Comparison of Different Models for Estimation of Heritability of Egg Quality Traits in Khorasan Razavi Native Fowl

Document Type : Genetics & breeding


1 Gorgan University of Agricultural Science and Natural Resources

2 Ferdowsi University of Mashhad

3 Department of Animal and Poultry Breeding and Genetics, Gorgan University of Agricultural Sciences and Natural Resources, Gorgan, Iran

4 Sari University of Agricultural Sciences and Natural Resource,


Introduction Egg quality related traits are economically important in laying hens Egg quality is one of the important factors in the process of hatching. So, economical success of commercial and local flocks of hens depends on the quality of eggs produced. Increased egg quality results in higher marketability of the egg. Having eggs with higher quality is possible through improving nutrition, management and genetics. Understanding genetic structure of these traits with high accuracy will help us to design a desirable breeding program. Maternal effects can be caused by genetic or environmental differences between mothers or by the combination of the genetic and environmental differences. Advantages of Bayesian technique as a method of choice would be a promising method for providing high accurate genetic parameters estimations and having eggs with higher quality in next generations.
The purpose of current study was to estimate and compare variance components and heritability for egg quality traits in Khorasan Razavi native fowl using different animal models.
Materials and Methods The records for egg quality traits were collected from native fowl of Khorasan Razavi breeding center located in east north of Iran. In this experiment, 1000 eggs from 775 hens of 9th generation at the age of 28 to 29 weeks were collected and measured for internal and external traits. An electronic scale with an accuracy of 0.01 g was used to weigh the eggs (EW). The short and long lengths of each egg (SL and LL, respectively) were measured using Egg Form Coefficient Measuring Gauge. The eggs were broken using an Egg Shell Strength Tester to measure shell strength (SS). The height of yolk and albumen (YH and AH, respectively) were measured using a tripod micrometer (calibrated in mm) and a dial caliper to the nearest 0.01 mm was used to measure albumen and yolk diameters (AD and YD, respectively). Subsequently, yolk and albumen were carefully separated and yolk weight (YW) and albumen weight (AW) were measured. Shell weight (SW) was measured after 72 hours’ exposure to dry air. Shell thickness (ST) was measured with a Shell Thickness Meter (calibrated in mm) at the pointed end, equator and blunt end of shells and average values were used. These traits were evaluated by six different animal models through Bayesian method using Gibbs3f90 software. The most suitable model was determined by deviance information criterion (DIC) for each trait.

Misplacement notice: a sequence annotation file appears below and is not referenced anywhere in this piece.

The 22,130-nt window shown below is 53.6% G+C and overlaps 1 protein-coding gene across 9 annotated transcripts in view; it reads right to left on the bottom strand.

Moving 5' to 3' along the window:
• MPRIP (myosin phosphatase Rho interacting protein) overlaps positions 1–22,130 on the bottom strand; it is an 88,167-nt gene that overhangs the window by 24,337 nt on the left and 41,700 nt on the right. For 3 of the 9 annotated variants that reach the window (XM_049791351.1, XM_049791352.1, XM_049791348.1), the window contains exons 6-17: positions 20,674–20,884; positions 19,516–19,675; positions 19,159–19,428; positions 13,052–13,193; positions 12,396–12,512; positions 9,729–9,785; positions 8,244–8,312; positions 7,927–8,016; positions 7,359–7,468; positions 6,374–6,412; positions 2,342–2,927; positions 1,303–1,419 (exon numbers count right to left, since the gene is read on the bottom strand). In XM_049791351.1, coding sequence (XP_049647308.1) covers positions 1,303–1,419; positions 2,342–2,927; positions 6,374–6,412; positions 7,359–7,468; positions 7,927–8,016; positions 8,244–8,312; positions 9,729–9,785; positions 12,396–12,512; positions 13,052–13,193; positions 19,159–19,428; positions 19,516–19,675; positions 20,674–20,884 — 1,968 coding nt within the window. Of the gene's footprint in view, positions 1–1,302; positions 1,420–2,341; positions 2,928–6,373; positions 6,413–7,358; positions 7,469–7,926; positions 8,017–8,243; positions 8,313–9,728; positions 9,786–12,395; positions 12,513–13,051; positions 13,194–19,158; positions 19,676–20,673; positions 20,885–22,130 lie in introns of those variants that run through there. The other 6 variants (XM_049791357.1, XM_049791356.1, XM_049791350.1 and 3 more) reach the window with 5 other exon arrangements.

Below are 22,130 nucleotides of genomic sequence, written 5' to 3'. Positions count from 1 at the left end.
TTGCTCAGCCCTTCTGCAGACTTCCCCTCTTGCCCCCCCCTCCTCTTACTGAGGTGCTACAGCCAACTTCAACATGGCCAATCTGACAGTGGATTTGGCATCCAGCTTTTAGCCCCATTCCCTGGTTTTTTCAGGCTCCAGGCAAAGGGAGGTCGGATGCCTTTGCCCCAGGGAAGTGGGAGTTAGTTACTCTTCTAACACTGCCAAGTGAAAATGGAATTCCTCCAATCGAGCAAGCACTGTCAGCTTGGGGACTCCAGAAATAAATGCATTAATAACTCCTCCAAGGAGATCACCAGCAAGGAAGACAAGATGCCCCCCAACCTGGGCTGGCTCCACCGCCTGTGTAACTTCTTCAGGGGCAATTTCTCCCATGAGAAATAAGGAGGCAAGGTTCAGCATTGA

Results and Discussion The mean value of egg weight in this local breed was 49.66 gr. The mean value for specific gravity in present study was 1.089. Specific gravity is an important indicator to determine the quality of shell and the amount of shell to the other members. The mean values of shape index, shell strength, shell weight and shell thickness obtained in this study were 76.92, 4.24 kg/cm2, 5.19 g and 0.43 mm, respectively. The mean values of albumen weight, albumen height, yolk weight and yolk height were 28.11 g, 6.41 mm, 14.07 g, and 17.53 mm, respectively. For egg weight, specific gravity, egg length, shape index, yolk diameter and Haugh unit, a model consisted of maternal permanent environmental effects in addition to direct genetic effects was the most suitable. For egg width, shell strength, shell thickness, shell weight, yolk weight and yolk height, model including maternal genetic and permanent environmental effects in addition to direct genetic effects was the optimal model. For albumen index and albumen diameter, only direct genetic effects were affective. The estimates of direct heritability were from 0.08 (albumen height) to 0.28 (egg weight and shell weight) and maternal heritability ranged from 0.03(yolk index) to 0.13 (yolk height and albumen height). Observed differences in genetic and non-genetic parameters estimations determined by different models indicated that model choice is an important aspect for obtaining accurate estimates, which are going to be used when deciding on a breeding scheme. Generally, this study indicated that considering maternal effects in the models resulted in unbiased estimations of direct genetic variance and heritability for most of the studied traits.
Conclusion It can be concluded that all egg quality traits in Khorasan Razavi native fowl are influenced by maternal genetic and environmental effects. Therefore, including maternal effects in statistical models is essential for estimation of genetic parameters; the models included direct and maternal effects result in more accurate genetic parameters estimations for most of the studied traits.


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